Despite the overwhelming prevalence of ACL injuries in athletes, ACL has become a taboo word for athletes and coaches alike in the fitness industry. So let’s start the conversation! Two questions every coach should be able to answer are:
- What is an ACL?
- What can be done to prevent ACL injuries?
Let’s start with the first question. ACL stands for anterior cruciate ligament. Broken down, ACL literally means front (anterior) cross-shaped (cruciate) tissue that connects bones (ligament), which is exactly what it is. The ACL is bodily connective tissue that connects the back of the thigh bone (femur) to the front of the primary shin bone (tibia). The ACL is one of the four major ligaments of the knee: ACL, PCL, MCL, and LCL. It is called cruciate, or cross-shaped, because the ACL and the PCL (posterior cruciate ligament) form a cross-shape together. The four ligaments of the knee work together to prevent excessive movement of the knee. The purpose of the ACL is to prevent the primary shin bone (tibia) from sliding too far forward. This basic anatomical information is a great tool to have in order to explain the ACL to clients that may be concerned about injuries in the gym, on the field, or in daily life.
Question 2 is not as straightforward. Due to the high prevalence of ACL injuries in sport, research has been continually evolving with recommendations over the past two decades. The good news is that the research-based recommendations on how to prevent ACL injuries is phenomenal in this day and age. The discussion of ACL injuries has evolved from being purely focused on rehabilitation, the surgical debate, and return to play protocols to now equally focusing on injury and reinjury prevention.
The big 5 components of ACL prevention that researchers seem to agree on are strength, plyometrics, agility, balance, and flexibility. The following exercises are not necessarily identical to ACL injury programs found in literature, but work to address the same big 5 components.
1. Hamstring Strength: Romanian Deadlift
The romanian deadlift is a weighted hip hinge with a minor knee bend that contracts and lengthens the hamstrings under an external load. If you are looking to improve your hamstring strength, this is an essential exercise.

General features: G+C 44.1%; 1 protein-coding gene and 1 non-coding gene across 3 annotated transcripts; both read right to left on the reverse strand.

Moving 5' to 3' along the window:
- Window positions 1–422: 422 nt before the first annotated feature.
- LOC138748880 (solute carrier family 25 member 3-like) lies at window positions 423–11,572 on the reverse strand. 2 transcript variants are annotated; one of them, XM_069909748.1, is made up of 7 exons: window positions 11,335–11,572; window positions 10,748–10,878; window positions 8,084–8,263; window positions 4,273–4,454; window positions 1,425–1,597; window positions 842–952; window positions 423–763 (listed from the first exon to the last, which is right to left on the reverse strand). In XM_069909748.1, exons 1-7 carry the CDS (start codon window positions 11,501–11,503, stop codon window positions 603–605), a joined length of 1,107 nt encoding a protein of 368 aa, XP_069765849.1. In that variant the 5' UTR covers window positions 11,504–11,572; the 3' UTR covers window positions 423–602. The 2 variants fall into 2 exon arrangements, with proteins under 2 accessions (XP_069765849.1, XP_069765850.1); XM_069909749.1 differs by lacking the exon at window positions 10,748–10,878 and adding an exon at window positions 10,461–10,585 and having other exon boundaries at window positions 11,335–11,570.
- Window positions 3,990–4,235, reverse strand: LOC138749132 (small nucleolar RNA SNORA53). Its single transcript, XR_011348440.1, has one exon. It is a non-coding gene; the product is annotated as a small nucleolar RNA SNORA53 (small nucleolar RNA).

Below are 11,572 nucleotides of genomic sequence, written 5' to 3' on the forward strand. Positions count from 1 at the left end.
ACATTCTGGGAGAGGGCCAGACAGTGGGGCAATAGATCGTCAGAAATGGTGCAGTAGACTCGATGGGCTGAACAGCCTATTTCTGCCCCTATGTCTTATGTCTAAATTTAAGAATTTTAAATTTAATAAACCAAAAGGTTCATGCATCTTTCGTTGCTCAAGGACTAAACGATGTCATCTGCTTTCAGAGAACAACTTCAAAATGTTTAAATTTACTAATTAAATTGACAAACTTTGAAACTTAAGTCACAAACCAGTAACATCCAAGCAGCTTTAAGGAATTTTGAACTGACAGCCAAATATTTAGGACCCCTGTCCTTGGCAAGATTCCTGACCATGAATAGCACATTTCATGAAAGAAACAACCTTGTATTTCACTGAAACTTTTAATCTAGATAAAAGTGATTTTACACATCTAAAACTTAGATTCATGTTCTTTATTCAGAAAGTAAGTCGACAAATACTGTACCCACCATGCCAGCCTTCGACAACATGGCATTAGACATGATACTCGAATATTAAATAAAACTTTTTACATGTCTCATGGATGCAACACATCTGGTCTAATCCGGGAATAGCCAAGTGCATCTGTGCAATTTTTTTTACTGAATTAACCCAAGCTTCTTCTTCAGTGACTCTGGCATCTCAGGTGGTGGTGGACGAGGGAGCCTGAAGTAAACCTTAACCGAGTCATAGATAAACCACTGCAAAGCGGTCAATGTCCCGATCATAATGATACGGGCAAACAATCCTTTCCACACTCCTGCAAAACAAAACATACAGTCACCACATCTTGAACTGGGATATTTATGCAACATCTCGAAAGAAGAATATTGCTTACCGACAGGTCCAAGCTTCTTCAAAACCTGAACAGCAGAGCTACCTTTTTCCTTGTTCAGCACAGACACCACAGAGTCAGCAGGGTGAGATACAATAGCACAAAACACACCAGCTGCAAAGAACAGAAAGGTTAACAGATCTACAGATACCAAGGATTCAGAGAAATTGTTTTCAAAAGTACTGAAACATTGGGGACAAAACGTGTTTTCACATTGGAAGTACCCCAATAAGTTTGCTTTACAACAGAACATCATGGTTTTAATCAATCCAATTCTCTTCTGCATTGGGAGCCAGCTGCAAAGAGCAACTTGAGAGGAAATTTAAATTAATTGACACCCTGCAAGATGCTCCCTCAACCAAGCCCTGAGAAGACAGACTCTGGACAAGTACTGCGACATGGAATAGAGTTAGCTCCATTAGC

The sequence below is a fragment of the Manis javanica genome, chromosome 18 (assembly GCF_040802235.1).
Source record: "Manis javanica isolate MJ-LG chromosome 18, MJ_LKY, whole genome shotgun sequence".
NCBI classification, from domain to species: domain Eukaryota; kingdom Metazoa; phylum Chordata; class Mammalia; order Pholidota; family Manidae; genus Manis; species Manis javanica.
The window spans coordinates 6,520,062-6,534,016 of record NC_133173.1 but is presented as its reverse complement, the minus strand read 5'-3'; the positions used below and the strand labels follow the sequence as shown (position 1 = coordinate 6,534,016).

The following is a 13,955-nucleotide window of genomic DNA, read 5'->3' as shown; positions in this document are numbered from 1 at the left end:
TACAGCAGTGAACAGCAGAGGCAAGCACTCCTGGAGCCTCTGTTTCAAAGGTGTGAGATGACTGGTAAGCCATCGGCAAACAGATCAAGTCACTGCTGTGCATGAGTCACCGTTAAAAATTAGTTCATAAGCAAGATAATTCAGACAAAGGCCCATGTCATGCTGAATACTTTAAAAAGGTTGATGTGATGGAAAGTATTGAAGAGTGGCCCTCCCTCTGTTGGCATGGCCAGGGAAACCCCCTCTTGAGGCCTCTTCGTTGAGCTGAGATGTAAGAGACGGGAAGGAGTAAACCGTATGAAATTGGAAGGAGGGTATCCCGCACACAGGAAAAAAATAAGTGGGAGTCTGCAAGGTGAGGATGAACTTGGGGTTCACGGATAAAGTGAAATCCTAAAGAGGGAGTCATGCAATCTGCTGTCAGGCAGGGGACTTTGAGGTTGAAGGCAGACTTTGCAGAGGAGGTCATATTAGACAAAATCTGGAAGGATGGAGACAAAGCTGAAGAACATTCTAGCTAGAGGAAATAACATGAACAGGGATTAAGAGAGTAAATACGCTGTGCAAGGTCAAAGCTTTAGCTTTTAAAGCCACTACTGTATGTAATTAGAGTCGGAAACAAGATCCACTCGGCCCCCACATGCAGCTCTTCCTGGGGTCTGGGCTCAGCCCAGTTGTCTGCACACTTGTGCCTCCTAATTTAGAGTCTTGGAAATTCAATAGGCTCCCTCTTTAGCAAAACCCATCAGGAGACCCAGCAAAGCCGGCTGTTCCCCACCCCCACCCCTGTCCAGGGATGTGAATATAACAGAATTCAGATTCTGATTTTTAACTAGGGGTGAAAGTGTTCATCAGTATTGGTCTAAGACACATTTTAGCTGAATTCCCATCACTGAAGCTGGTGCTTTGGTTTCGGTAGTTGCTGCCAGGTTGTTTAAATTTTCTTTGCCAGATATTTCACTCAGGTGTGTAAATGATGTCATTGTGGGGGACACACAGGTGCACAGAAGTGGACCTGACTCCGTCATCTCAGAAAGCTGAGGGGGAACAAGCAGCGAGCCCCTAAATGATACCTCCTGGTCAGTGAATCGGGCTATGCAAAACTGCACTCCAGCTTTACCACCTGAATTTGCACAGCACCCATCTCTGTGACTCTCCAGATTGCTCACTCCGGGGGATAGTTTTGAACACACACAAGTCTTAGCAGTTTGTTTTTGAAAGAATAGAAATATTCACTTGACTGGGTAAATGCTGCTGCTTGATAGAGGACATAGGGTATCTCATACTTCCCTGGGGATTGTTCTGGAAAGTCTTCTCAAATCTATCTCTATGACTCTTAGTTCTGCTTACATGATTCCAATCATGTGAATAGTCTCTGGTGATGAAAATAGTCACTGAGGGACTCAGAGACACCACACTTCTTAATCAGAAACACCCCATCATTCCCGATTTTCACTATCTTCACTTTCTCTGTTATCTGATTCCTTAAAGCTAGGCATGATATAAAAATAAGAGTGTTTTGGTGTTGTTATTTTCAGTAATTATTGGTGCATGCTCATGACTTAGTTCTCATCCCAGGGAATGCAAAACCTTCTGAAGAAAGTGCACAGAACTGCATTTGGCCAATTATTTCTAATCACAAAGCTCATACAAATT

So why the hamstrings? Humans are designed with three hamstring muscles, all three of which connect in some way to your primary shin bone (tibia) pulling it backwards to bend your knee (ignoring the hip right now). Remember when we were discussing ACL anatomy and I said the ACL helps prevent the shin bone from sliding too far forward? Hamstring muscles and your ACL share a responsibility when it comes to primary shin bone movement. The overarching theory is that strengthening the hamstrings can help support the ACL.
2. Neuromuscular Training: Foam Roller Glute Bridges
One of my favorite neuromuscular training exercises is a foam roller glute bridge. To perform this exercise, place your heels on the foam roller while laying down with the knees bent. Brace the glutes and hamstrings for the instability of the foam roller (to prevent it from rolling during the motion), and lift the hips off the ground in a single, controlled motion. There are many variations to this exercise. Two of my favorites are single-leg bridges (only placing one heel on the foam roller with the other off the ground) and long bridges (placing the heels farther away from the butt to increase hamstring lengthening). Single-leg adds core muscle recruitment. Most importantly though, the rolling capacity of the foam roller forces muscles to continually make corrections during the movement to help better train your neuromuscular system. As a bonus, this exercise is also a great hamstring strengthening exercise.
3. Plyometrics: Skater Hop to Stick